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Soil Science Society of America Journal Abstract - SOIL CHEMISTRY

Short-term Response of Soil Iron to Nitrate Addition


This article in SSSAJ

  1. Vol. 71 No. 1, p. 108-117
    Received: June 1, 2005

    * Corresponding author(s): cjmato@uky.edu
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  1. C. J. Matocha * and
  2. M. S. Coyne
  1. D epartment of Plant and Soil Science, Univ. of Kentucky, N-122 Agricultural Science Center-North, Lexington, KY 40546-0091
    D epartment of Plant and Soil Science, Univ. of Kentucky, N-122 Agricultural Science Center-North, Lexington, KY 40546-009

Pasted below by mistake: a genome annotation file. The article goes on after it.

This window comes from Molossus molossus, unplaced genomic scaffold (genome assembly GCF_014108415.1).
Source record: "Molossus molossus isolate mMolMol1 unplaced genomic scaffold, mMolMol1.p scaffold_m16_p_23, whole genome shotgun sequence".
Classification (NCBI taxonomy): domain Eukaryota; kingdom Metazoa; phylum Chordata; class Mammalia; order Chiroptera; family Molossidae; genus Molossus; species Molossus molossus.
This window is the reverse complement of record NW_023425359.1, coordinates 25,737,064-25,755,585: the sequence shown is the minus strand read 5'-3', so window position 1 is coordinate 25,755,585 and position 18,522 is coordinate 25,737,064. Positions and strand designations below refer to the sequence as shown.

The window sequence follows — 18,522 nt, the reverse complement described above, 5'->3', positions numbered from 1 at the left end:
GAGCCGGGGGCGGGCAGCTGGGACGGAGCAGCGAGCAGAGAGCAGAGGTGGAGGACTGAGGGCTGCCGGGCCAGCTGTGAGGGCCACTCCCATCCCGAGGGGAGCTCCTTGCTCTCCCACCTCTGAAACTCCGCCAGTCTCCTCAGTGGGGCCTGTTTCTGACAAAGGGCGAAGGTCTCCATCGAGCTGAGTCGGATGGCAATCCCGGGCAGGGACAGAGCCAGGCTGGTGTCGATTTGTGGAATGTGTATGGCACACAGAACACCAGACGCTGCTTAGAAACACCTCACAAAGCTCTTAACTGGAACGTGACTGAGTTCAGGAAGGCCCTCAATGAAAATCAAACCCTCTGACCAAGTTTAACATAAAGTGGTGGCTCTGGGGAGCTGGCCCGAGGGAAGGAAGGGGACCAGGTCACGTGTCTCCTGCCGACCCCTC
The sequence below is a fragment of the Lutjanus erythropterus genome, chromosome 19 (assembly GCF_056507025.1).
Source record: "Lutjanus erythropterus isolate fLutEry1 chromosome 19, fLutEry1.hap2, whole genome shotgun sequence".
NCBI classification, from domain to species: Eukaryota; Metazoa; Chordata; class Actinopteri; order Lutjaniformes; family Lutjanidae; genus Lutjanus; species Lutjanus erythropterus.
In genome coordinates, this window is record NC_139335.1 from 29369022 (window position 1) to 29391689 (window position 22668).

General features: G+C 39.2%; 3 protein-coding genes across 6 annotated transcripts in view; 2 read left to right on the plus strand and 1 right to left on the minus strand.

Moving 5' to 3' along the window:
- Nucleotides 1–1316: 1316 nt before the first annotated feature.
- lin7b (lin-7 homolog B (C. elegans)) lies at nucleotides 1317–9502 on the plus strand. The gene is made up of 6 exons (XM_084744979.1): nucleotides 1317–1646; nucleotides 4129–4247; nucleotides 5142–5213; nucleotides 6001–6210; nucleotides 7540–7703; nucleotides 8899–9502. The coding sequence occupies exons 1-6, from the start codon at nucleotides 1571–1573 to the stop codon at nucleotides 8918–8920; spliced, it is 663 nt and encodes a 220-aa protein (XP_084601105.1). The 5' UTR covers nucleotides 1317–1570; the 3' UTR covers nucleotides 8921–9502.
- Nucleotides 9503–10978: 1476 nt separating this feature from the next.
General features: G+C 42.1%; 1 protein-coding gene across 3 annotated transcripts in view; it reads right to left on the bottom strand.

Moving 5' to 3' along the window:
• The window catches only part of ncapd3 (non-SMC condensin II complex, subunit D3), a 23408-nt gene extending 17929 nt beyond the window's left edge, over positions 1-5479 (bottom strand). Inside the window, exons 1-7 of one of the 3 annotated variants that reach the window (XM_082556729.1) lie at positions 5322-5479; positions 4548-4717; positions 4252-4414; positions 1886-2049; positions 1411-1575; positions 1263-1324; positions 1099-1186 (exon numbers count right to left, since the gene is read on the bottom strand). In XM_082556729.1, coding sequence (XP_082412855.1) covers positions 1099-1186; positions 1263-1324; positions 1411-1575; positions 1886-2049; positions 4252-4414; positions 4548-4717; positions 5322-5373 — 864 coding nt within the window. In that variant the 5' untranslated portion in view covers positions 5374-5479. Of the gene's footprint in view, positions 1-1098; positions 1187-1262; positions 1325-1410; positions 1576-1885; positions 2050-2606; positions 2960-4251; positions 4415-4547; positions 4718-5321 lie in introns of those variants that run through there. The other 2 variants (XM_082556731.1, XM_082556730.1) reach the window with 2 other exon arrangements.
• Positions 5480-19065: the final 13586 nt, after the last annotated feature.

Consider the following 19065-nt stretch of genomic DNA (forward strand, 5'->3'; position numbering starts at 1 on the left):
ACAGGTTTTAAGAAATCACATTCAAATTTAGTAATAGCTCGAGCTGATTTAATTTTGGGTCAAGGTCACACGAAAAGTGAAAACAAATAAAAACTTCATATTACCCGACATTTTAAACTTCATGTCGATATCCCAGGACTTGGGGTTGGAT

The inhibition of soil Fe(III) reduction by fertilizer NO3 applications is complex and not completely understood. This inhibition is important to study because of the potential impact on soil physicochemical properties. We investigated the effect of adding NO3 to a moderately well-drained agricultural soil (Sadler silt loam) under Fe(III)-reducing (anoxic) conditions. Stirred-batch experiments were conducted where NO3 was added (0.05 and 1 mM) to anoxic slurries and changes in dissolved Fe(II) and Fe(III), oxalate-extractable Fe(II), and dissolved NO3 were monitored as a function of time. Addition of 1 mM NO3 inhibited Fe(II) production sharply with reaction time, from 10% after 1 h to 85% after 24 h. The duration of inhibition in Fe(II) production was closely related to the presence of available NO3 , suggesting preferential use of NO3 by nitrate reductase enzyme. Active nitrate reductase was confirmed by the fivefold decline in NO3 reduction rates in the presence of tungstate (WO4 2−), a well-known inhibitor of nitrate reductase. In addition, NO3 –dependent Fe(II) oxidation was observed to contribute to the inhibition in Fe(II) production. This finding was attributed to a combination of chemical reoxidation of Fe(II) by NO2 – and NO3 –dependent Fe(II) oxidation by autotrophic bacteria. These two processes became more important at a greater initial oxalate-Fe(II)/NO3 concentration ratio. The inhibitory effects in Fe(II) production were short-term in the sense that once NO3 was depleted, Fe(II) production resumed. These results underscore the complexity of the coupled N–Fe redox system in soils.

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